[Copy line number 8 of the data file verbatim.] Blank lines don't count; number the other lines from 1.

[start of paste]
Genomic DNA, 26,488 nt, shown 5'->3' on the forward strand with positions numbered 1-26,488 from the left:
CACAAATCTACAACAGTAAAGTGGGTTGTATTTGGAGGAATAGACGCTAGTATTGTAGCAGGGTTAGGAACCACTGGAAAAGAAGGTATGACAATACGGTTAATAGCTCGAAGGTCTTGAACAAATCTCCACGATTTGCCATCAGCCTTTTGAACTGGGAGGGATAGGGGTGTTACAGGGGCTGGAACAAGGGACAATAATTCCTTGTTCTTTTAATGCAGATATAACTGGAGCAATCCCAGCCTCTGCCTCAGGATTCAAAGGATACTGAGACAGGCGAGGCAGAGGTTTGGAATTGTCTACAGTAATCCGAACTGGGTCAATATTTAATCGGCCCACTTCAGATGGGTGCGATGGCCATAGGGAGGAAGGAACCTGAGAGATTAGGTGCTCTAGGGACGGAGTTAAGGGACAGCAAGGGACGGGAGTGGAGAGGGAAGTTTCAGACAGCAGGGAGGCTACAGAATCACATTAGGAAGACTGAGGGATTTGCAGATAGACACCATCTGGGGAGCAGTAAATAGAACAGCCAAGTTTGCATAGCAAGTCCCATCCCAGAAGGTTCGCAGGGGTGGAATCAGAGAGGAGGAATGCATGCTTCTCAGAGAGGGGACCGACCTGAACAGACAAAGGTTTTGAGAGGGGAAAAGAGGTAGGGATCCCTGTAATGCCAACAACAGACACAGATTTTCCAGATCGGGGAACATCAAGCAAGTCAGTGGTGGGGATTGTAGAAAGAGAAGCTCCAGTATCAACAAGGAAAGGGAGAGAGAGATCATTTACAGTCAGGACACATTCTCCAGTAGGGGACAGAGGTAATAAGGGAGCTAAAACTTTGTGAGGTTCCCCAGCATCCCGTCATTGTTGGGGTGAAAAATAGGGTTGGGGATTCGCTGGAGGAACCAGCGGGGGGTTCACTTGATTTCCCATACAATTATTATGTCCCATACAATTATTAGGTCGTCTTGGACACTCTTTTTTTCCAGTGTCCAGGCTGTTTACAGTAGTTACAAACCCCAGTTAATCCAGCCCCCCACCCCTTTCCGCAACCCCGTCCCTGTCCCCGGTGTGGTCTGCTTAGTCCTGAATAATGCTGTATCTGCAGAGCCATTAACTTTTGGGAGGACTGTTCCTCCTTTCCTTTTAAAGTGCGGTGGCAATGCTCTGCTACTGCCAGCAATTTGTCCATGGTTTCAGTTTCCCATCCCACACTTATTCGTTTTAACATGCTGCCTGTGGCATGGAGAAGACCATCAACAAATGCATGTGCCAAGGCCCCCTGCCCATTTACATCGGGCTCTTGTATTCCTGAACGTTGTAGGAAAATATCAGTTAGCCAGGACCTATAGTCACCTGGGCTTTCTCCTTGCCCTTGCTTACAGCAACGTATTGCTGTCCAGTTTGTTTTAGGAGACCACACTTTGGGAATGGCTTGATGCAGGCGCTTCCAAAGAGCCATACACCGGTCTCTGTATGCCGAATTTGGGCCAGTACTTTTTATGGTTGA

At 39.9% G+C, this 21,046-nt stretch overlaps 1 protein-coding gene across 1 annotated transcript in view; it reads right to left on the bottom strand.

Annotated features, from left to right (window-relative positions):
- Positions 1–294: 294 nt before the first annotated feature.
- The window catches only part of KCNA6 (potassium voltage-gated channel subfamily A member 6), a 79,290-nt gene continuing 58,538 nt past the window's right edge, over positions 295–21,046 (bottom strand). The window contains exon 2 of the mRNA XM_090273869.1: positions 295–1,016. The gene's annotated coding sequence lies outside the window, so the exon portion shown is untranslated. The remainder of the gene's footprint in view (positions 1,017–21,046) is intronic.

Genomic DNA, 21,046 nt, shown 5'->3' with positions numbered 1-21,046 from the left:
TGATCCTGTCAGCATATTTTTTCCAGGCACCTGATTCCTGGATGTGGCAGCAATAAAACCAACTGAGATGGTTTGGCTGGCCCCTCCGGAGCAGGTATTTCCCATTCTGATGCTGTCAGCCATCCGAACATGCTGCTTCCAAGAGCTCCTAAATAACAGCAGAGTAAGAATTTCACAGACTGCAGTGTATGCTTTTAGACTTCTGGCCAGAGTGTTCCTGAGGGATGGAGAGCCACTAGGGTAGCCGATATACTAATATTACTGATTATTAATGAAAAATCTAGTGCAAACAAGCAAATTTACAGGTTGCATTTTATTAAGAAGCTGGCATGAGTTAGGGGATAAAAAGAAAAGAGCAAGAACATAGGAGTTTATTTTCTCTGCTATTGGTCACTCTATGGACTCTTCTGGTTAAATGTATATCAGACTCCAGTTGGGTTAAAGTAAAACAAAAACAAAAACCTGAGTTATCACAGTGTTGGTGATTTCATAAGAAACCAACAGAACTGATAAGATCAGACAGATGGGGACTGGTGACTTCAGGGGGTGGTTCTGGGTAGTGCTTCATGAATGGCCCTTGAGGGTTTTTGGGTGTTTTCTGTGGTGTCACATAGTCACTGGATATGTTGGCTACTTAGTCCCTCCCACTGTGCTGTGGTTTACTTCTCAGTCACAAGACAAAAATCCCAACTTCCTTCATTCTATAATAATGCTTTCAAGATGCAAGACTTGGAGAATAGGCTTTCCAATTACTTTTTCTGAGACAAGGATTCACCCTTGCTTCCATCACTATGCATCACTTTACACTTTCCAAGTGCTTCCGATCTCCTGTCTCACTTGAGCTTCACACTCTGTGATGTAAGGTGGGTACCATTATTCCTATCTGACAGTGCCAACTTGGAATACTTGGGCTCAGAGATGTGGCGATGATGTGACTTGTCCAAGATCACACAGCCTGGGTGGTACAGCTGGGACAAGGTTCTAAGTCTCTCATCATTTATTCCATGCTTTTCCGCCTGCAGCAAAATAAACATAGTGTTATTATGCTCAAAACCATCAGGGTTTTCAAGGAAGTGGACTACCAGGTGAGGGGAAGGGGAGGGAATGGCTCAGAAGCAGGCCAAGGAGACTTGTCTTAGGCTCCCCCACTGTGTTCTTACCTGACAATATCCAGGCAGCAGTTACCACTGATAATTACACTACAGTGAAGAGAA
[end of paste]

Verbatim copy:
TGATCCTGTCAGCATATTTTTTCCAGGCACCTGATTCCTGGATGTGGCAGCAATAAAACCAACTGAGATGGTTTGGCTGGCCCCTCCGGAGCAGGTATTTCCCATTCTGATGCTGTCAGCCATCCGAACATGCTGCTTCCAAGAGCTCCTAAATAACAGCAGAGTAAGAATTTCACAGACTGCAGTGTATGCTTTTAGACTTCTGGCCAGAGTGTTCCTGAGGGATGGAGAGCCACTAGGGTAGCCGATATACTAATATTACTGATTATTAATGAAAAATCTAGTGCAAACAAGCAAATTTACAGGTTGCATTTTATTAAGAAGCTGGCATGAGTTAGGGGATAAAAAGAAAAGAGCAAGAACATAGGAGTTTATTTTCTCTGCTATTGGTCACTCTATGGACTCTTCTGGTTAAATGTATATCAGACTCCAGTTGGGTTAAAGTAAAACAAAAACAAAAACCTGAGTTATCACAGTGTTGGTGATTTCATAAGAAACCAACAGAACTGATAAGATCAGACAGATGGGGACTGGTGACTTCAGGGGGTGGTTCTGGGTAGTGCTTCATGAATGGCCCTTGAGGGTTTTTGGGTGTTTTCTGTGGTGTCACATAGTCACTGGATATGTTGGCTACTTAGTCCCTCCCACTGTGCTGTGGTTTACTTCTCAGTCACAAGACAAAAATCCCAACTTCCTTCATTCTATAATAATGCTTTCAAGATGCAAGACTTGGAGAATAGGCTTTCCAATTACTTTTTCTGAGACAAGGATTCACCCTTGCTTCCATCACTATGCATCACTTTACACTTTCCAAGTGCTTCCGATCTCCTGTCTCACTTGAGCTTCACACTCTGTGATGTAAGGTGGGTACCATTATTCCTATCTGACAGTGCCAACTTGGAATACTTGGGCTCAGAGATGTGGCGATGATGTGACTTGTCCAAGATCACACAGCCTGGGTGGTACAGCTGGGACAAGGTTCTAAGTCTCTCATCATTTATTCCATGCTTTTCCGCCTGCAGCAAAATAAACATAGTGTTATTATGCTCAAAACCATCAGGGTTTTCAAGGAAGTGGACTACCAGGTGAGGGGAAGGGGAGGGAATGGCTCAGAAGCAGGCCAAGGAGACTTGTCTTAGGCTCCCCCACTGTGTTCTTACCTGACAATATCCAGGCAGCAGTTACCACTGATAATTACACTACAGTGAAGAGAA